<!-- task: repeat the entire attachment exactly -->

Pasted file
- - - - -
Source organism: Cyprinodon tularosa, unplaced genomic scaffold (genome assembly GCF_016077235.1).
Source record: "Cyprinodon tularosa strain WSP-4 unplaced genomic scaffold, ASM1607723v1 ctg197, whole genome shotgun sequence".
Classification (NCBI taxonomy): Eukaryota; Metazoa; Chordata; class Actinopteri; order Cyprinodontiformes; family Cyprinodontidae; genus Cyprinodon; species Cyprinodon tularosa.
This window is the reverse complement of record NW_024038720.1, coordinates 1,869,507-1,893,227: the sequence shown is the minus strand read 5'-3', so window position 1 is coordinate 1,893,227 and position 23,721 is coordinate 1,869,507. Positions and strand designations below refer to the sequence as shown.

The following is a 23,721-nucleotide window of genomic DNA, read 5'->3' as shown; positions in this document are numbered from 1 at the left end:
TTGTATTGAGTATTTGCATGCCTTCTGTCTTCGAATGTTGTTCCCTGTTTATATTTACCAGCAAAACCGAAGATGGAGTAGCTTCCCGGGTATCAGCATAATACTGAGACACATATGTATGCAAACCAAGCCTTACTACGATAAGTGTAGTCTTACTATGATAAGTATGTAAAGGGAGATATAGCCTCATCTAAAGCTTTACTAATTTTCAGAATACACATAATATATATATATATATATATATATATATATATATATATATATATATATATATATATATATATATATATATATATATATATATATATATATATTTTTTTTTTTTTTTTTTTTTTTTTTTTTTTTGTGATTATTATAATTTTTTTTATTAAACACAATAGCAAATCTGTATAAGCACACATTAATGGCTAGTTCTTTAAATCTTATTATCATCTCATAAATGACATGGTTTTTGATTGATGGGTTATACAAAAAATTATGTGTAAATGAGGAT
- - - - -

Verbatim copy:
Source organism: Cyprinodon tularosa, unplaced genomic scaffold (genome assembly GCF_016077235.1).
Source record: "Cyprinodon tularosa strain WSP-4 unplaced genomic scaffold, ASM1607723v1 ctg197, whole genome shotgun sequence".
Classification (NCBI taxonomy): Eukaryota; Metazoa; Chordata; class Actinopteri; order Cyprinodontiformes; family Cyprinodontidae; genus Cyprinodon; species Cyprinodon tularosa.
This window is the reverse complement of record NW_024038720.1, coordinates 1,869,507-1,893,227: the sequence shown is the minus strand read 5'-3', so window position 1 is coordinate 1,893,227 and position 23,721 is coordinate 1,869,507. Positions and strand designations below refer to the sequence as shown.

The following is a 23,721-nucleotide window of genomic DNA, read 5'->3' as shown; positions in this document are numbered from 1 at the left end:
TTGTATTGAGTATTTGCATGCCTTCTGTCTTCGAATGTTGTTCCCTGTTTATATTTACCAGCAAAACCGAAGATGGAGTAGCTTCCCGGGTATCAGCATAATACTGAGACACATATGTATGCAAACCAAGCCTTACTACGATAAGTGTAGTCTTACTATGATAAGTATGTAAAGGGAGATATAGCCTCATCTAAAGCTTTACTAATTTTCAGAATACACATAATATATATATATATATATATATATATATATATATATATATATATATATATATATATATATATATATATATATATATATATATATATATATATTTTTTTTTTTTTTTTTTTTTTTTTTTTTTTTGTGATTATTATAATTTTTTTTATTAAACACAATAGCAAATCTGTATAAGCACACATTAATGGCTAGTTCTTTAAATCTTATTATCATCTCATAAATGACATGGTTTTTGATTGATGGGTTATACAAAAAATTATGTGTAAATGAGGAT